Phillipe Cunningham is the first black, gay, female-to-male transgender person to become a council member in the city. Last year, Cunningham appeared alongside eight other council members at a protest in Powderhorn Park. The centerpiece of this demonstration was a stage that prominently featured the words “DEFUND POLICE” in bold, all capital letters.

Although Cunningham voted late last year to remove $8 million of funding from the Minneapolis Police Department (MPD), she said she doesn’t actually want to defund the police and was “deceived” into standing on the defund police stage.

Apparently Cunningham was dealing with a pretty incredible con man (con person?), who deceived her into saying an awful lot of things that she never really believed:

“It is possible for us to keep our own community safe,” Cunningham said. “In north Minneapolis as the buildings were being broken and burned by white supremacists and extremists, MPD was nowhere to be found … so we had to come together ourselves in order to protect our community.”

Cunningham also praised the people “who threw the first bricks at police officers at Stonewall,” calling on the crowd to “honor our elders.”

Apparently the ne’er-do-wells have moved on from the “Nigerian prince“ scam, and done it in a big way.

Be careful out there.

They Told Me…

…that if I voted for Republicans, it’d usher in a hellscape of misery and deprivation.

And they were right.

The wealthiest society in history, at the greatest time in history to be a human, is being told by the Handmaidens of the Elite to get ready for, in effect, rationing.

Remember this.

Let’s go, Brandon.

Vibrant

Perhaps you’ve heard – it’s been in all the headlines; a shooting in a Saint Paul bar left one dead and 14 injured.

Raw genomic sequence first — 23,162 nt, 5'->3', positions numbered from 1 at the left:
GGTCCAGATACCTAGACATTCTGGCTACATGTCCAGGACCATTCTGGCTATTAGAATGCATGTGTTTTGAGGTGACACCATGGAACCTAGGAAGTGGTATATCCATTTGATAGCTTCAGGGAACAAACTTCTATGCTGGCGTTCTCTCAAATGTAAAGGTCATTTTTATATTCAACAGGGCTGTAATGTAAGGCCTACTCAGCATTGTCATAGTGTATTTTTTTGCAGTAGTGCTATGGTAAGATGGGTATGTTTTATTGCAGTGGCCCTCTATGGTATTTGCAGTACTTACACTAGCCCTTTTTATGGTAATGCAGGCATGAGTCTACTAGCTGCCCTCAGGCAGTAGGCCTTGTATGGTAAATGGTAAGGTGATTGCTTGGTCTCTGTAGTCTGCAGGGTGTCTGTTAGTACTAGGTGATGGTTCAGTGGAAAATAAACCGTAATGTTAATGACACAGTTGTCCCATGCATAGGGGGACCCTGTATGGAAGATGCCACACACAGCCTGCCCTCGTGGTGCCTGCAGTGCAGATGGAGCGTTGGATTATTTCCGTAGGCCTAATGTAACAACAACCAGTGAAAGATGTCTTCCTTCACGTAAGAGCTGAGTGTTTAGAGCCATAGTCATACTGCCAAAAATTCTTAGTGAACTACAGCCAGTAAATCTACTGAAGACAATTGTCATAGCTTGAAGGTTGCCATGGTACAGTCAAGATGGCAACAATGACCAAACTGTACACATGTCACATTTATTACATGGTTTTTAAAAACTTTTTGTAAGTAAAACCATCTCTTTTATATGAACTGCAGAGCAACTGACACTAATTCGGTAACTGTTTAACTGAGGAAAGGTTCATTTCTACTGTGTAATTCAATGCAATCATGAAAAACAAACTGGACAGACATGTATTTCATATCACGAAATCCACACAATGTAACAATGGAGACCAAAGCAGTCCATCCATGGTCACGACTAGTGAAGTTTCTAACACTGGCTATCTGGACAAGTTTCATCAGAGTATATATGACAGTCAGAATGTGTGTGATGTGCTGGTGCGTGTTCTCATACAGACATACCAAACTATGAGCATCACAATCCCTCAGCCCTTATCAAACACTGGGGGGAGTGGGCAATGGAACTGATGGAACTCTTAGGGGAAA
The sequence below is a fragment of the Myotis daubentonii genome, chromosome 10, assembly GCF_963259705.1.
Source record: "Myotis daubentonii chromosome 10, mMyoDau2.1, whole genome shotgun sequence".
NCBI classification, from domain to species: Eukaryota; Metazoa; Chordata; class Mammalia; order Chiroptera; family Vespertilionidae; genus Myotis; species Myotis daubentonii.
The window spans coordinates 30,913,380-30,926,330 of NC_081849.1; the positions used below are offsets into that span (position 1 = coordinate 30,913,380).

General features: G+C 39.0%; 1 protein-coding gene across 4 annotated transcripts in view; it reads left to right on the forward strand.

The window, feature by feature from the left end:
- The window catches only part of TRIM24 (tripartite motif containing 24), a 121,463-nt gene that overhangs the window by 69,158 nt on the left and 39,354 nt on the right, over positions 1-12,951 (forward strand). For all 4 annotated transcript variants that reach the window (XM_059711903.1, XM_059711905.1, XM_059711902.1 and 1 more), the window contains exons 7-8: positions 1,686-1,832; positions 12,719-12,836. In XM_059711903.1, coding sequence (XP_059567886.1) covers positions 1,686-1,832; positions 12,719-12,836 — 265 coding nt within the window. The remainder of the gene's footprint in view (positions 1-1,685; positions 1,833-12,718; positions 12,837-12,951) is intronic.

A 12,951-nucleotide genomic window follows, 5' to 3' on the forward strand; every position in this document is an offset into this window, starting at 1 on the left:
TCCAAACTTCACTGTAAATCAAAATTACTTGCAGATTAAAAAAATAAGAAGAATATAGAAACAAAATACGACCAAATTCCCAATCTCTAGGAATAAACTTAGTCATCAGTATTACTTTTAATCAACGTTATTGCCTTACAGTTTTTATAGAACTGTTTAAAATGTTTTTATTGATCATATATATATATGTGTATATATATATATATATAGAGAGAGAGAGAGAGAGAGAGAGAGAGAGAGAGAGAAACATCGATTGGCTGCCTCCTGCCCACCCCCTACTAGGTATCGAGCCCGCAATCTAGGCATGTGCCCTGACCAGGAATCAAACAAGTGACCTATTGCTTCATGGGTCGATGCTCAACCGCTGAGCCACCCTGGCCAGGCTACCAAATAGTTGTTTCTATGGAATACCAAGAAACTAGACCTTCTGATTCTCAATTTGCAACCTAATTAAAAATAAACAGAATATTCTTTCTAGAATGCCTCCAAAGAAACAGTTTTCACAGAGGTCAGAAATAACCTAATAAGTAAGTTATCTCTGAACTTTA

It took place in one of the many bars along West Seventh that suffered horribly with the shutdown of all events at the XCel Center, Ordway and the Science Museum, and the concertgoers and hockey fans and general tourists that used to crowd the area on a beautiful evening.

And the crowd that replaced them, when they could open at all, was a little…edgier? More likelly to cause problems? Bars in the area, and up on Cathedral Hill, had a much different atmosphere. Charged. Jumpy. Ready to blow.

And at the Truick Park – across from Cossetta, where the Seven Corners Hardware store used to be – things finally blew up.

Now, most of the politicians in Saint Paul – a city controlled by the DFL for over 60 years, and where county prosecutors have all but given up, well, prosecuting, had the good common sense to shut the hell up.

Not Carlos Marianil, the DFLer who “represents” the neighborhood.

But the three perps that where arrested all had lengthy felony records – so they wouldn’t have taken any background checks, whether “Universal”, or for that matter ‘intelligent and meaningful”, or not.

And who would have entered a “Red Flag” order on them?

Rep. Mariani’s next statement wasn’t especially intelligent – but it was meaningful, albeit in a sinister way:

So here’s the message; if you start a business in Saint Paul, after the state tried to kill you off with the hamfisted lockdown, and the Karens that make up the majority in your neighborhood decide to keep hiding in their basements and not go to bars and hockey games and shows at the Ordway, and you have to take whatever clientele you can to stay afloat, and problems erupt, your government will try to stuff you under the bus.